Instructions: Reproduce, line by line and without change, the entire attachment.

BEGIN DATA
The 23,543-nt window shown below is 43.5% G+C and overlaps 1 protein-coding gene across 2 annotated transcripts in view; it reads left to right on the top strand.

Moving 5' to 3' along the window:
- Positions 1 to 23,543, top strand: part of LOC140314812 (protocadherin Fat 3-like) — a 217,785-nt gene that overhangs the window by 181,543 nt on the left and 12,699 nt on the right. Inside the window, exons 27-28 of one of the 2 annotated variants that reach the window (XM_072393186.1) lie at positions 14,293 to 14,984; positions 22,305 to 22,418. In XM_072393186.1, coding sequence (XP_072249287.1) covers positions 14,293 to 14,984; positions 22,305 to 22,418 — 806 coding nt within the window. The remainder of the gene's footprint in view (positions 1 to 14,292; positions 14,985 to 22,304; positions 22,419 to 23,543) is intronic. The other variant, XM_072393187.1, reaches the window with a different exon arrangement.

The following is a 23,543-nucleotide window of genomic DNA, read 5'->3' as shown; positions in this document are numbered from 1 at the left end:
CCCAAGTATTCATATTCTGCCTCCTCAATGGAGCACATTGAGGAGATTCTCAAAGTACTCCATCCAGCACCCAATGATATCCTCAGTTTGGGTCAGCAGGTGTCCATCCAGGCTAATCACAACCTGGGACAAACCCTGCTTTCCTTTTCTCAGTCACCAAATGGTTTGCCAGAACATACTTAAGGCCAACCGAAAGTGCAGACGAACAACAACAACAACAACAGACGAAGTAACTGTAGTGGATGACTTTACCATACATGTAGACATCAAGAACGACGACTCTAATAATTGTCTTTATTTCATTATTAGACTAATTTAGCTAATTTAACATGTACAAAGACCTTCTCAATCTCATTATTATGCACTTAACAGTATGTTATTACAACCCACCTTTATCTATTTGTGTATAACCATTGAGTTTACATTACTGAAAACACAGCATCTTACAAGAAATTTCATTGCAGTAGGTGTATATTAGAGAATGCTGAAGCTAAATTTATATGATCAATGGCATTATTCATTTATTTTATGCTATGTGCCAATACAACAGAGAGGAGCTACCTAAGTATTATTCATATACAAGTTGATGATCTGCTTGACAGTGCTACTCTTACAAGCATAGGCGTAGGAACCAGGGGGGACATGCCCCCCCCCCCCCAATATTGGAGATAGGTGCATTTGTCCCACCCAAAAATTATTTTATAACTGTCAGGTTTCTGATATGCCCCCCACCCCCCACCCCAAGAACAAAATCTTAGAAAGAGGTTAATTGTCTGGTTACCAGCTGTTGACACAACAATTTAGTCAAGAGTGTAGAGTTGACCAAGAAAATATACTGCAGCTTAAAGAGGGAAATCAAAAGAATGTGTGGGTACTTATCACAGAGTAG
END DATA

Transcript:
The 23,543-nt window shown below is 43.5% G+C and overlaps 1 protein-coding gene across 2 annotated transcripts in view; it reads left to right on the top strand.

Moving 5' to 3' along the window:
- Positions 1 to 23,543, top strand: part of LOC140314812 (protocadherin Fat 3-like) — a 217,785-nt gene that overhangs the window by 181,543 nt on the left and 12,699 nt on the right. Inside the window, exons 27-28 of one of the 2 annotated variants that reach the window (XM_072393186.1) lie at positions 14,293 to 14,984; positions 22,305 to 22,418. In XM_072393186.1, coding sequence (XP_072249287.1) covers positions 14,293 to 14,984; positions 22,305 to 22,418 — 806 coding nt within the window. The remainder of the gene's footprint in view (positions 1 to 14,292; positions 14,985 to 22,304; positions 22,419 to 23,543) is intronic. The other variant, XM_072393187.1, reaches the window with a different exon arrangement.

The following is a 23,543-nucleotide window of genomic DNA, read 5'->3' as shown; positions in this document are numbered from 1 at the left end:
CCCAAGTATTCATATTCTGCCTCCTCAATGGAGCACATTGAGGAGATTCTCAAAGTACTCCATCCAGCACCCAATGATATCCTCAGTTTGGGTCAGCAGGTGTCCATCCAGGCTAATCACAACCTGGGACAAACCCTGCTTTCCTTTTCTCAGTCACCAAATGGTTTGCCAGAACATACTTAAGGCCAACCGAAAGTGCAGACGAACAACAACAACAACAACAGACGAAGTAACTGTAGTGGATGACTTTACCATACATGTAGACATCAAGAACGACGACTCTAATAATTGTCTTTATTTCATTATTAGACTAATTTAGCTAATTTAACATGTACAAAGACCTTCTCAATCTCATTATTATGCACTTAACAGTATGTTATTACAACCCACCTTTATCTATTTGTGTATAACCATTGAGTTTACATTACTGAAAACACAGCATCTTACAAGAAATTTCATTGCAGTAGGTGTATATTAGAGAATGCTGAAGCTAAATTTATATGATCAATGGCATTATTCATTTATTTTATGCTATGTGCCAATACAACAGAGAGGAGCTACCTAAGTATTATTCATATACAAGTTGATGATCTGCTTGACAGTGCTACTCTTACAAGCATAGGCGTAGGAACCAGGGGGGACATGCCCCCCCCCCCCCAATATTGGAGATAGGTGCATTTGTCCCACCCAAAAATTATTTTATAACTGTCAGGTTTCTGATATGCCCCCCACCCCCCACCCCAAGAACAAAATCTTAGAAAGAGGTTAATTGTCTGGTTACCAGCTGTTGACACAACAATTTAGTCAAGAGTGTAGAGTTGACCAAGAAAATATACTGCAGCTTAAAGAGGGAAATCAAAAGAATGTGTGGGTACTTATCACAGAGTAG